The result resembled a modern cider and was “served in proper Sumerian fashion,” Maytag later said, “sipped from large jugs using long drinking straws fashioned to resemble the gold and lapis-lazuli straws found in the tomb of Lady Pu-abi at Ur.”

While Dr. Civil said he was pleased that the results “confirmed the overall correctness” of his translation, he resisted suggestions that Sumerians and other ancient peoples may have lived off beer. No, he told the Chicago Tribune, “they could hardly have laid the foundations of civilization if they were drunk all the time.”

Miquel Civil i Desveus was born in Sabadell, a center of the Catalonian textile industry north of Barcelona, on May 7, 1926. His father was a physician, and his mother was a schoolteacher. With a younger brother, he attended a Catholic boarding school at the Abbey of Montserrat, and he taught himself rudimentary Akkadian and Sumerian by studying the abbey’s vast collection of cuneiform tablets.

In 1955, he moved to Paris, where he unloaded trucks, painted houses, manned an elevator and hired extras at a film studio before taking a class with Jean Nougayrol. The French cuneiformist inspired him to study for a doctorate at the École Pratique des Hautes Études, where he mulled a career as a schoolteacher while deepening his knowledge of Sumerian script.

His decision to pursue Near Eastern studies was made after a meeting with Kramer, the longtime patriarch of Sumerian studies, who in 1958 invited Dr. Civil to join him at the University of Pennsylvania. He left for the Oriental Institute in 1963 — two years before he received his PhD from the École Pratique — and later said he had been mulling an offer from the University of California at Berkeley but settled on Chicago because it offered few distractions.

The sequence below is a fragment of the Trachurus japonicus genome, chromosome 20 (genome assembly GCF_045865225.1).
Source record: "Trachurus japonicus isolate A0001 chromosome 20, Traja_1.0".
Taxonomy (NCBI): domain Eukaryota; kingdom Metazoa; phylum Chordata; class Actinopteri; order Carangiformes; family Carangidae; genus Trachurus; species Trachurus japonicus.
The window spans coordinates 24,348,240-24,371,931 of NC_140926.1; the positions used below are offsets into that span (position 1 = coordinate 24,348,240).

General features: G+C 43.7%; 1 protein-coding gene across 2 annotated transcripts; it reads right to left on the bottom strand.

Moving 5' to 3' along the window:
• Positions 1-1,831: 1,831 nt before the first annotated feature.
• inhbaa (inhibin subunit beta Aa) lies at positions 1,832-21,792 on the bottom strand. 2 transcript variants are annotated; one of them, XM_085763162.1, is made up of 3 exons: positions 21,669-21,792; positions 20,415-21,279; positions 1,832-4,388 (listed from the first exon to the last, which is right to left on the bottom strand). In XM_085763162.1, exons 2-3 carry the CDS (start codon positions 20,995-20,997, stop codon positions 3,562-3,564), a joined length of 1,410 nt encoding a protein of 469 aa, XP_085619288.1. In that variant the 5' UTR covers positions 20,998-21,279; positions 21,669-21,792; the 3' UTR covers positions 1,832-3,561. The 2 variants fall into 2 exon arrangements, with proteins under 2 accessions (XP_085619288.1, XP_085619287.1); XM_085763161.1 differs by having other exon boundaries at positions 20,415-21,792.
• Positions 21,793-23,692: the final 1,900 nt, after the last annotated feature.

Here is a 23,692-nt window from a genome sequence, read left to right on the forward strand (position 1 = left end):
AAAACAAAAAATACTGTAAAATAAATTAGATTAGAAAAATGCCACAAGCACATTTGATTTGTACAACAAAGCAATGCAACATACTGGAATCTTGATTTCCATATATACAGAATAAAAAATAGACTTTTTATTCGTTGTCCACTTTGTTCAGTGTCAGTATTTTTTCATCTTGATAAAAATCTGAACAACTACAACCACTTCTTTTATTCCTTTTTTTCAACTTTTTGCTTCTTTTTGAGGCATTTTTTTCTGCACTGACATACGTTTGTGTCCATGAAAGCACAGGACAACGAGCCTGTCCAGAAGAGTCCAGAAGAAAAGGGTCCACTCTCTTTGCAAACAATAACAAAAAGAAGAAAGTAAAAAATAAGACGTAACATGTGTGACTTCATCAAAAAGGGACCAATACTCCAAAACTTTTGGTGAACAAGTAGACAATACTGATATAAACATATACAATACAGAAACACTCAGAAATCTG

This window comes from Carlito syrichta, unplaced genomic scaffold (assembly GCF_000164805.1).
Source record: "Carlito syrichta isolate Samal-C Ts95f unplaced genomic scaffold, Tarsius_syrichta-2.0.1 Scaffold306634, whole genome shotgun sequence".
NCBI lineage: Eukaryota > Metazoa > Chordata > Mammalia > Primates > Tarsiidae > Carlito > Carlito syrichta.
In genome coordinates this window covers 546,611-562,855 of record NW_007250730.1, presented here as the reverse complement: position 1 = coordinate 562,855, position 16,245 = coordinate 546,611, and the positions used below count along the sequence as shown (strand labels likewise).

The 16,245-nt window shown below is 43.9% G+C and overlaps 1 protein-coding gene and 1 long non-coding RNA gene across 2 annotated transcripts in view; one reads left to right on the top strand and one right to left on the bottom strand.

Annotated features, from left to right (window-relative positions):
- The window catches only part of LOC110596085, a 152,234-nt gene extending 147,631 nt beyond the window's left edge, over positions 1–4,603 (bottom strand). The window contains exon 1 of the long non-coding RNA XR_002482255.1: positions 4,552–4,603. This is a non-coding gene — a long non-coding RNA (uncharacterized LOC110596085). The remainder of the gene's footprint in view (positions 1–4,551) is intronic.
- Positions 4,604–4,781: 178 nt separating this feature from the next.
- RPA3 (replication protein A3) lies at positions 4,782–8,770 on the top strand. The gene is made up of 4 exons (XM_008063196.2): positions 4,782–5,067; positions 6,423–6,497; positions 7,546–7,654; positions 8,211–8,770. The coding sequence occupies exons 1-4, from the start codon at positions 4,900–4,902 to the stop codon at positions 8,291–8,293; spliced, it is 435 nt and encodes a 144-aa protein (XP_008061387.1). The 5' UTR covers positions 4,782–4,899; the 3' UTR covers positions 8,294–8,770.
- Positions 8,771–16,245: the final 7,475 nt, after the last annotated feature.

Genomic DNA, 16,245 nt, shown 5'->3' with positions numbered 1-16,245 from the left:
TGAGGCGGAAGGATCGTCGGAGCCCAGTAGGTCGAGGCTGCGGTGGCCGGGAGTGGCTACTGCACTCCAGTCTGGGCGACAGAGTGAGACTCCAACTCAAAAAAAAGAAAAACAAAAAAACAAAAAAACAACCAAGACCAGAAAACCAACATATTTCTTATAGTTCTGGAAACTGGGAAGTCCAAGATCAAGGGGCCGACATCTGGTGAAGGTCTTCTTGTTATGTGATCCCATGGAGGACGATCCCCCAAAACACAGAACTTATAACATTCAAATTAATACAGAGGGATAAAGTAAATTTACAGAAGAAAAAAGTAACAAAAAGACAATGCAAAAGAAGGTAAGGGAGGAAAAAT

“There are not even any mountains to ski or climb,” he said, according to “The First Ninety Years” (2017), a scholarly essay collection published in celebration of his life and work.

Dr. Civil died of complications of a pulmonary infection, said his daughter Caterina Plummer. His marriage in 1960 to Isabel Martin Mansilla ended in divorce, but in recent years, they rekindled a friendship and lived together; at the hospital before his death, Dr. Civil referred to her as his wife.

In addition to Plummer, of Niles, Ill., survivors include a second daughter, Sofia Civil of Chicago; one brother; two sisters; four grandchildren; and a great-granddaughter.

Although Dr. Civil spent his career studying a long-dead language, he often noted its connection to the present and the opportunity it afforded to take a broader view of human existence.

“The recovery of the past represents a sheer enrichment of human thought,” he wrote in the foreword to “In the World of Sumer,” Kramer’s 1986 autobiography. “It is a sort of time travel in which, unlike in science fiction in which we encounter generally pitiful creations of an ethnocentric imagination in alien worlds, we make acquaintance with fellow humans who represent aspects of ourselves which temporal and cultural boundaries have made impossible to actualize.

“One day may come,” he continued, “when the study of man, frustrated by the limitations implied by the study of the present man with no possible knowledge of the long-range consequences of his behavior, will focus with new interest on man as a historical being, on the behavior of the species through extended periods of time. We will know then whether the belief in progressive changes in the quality of human life, paralleled by the technical progress of mankind, is based on a mirage or on facts.”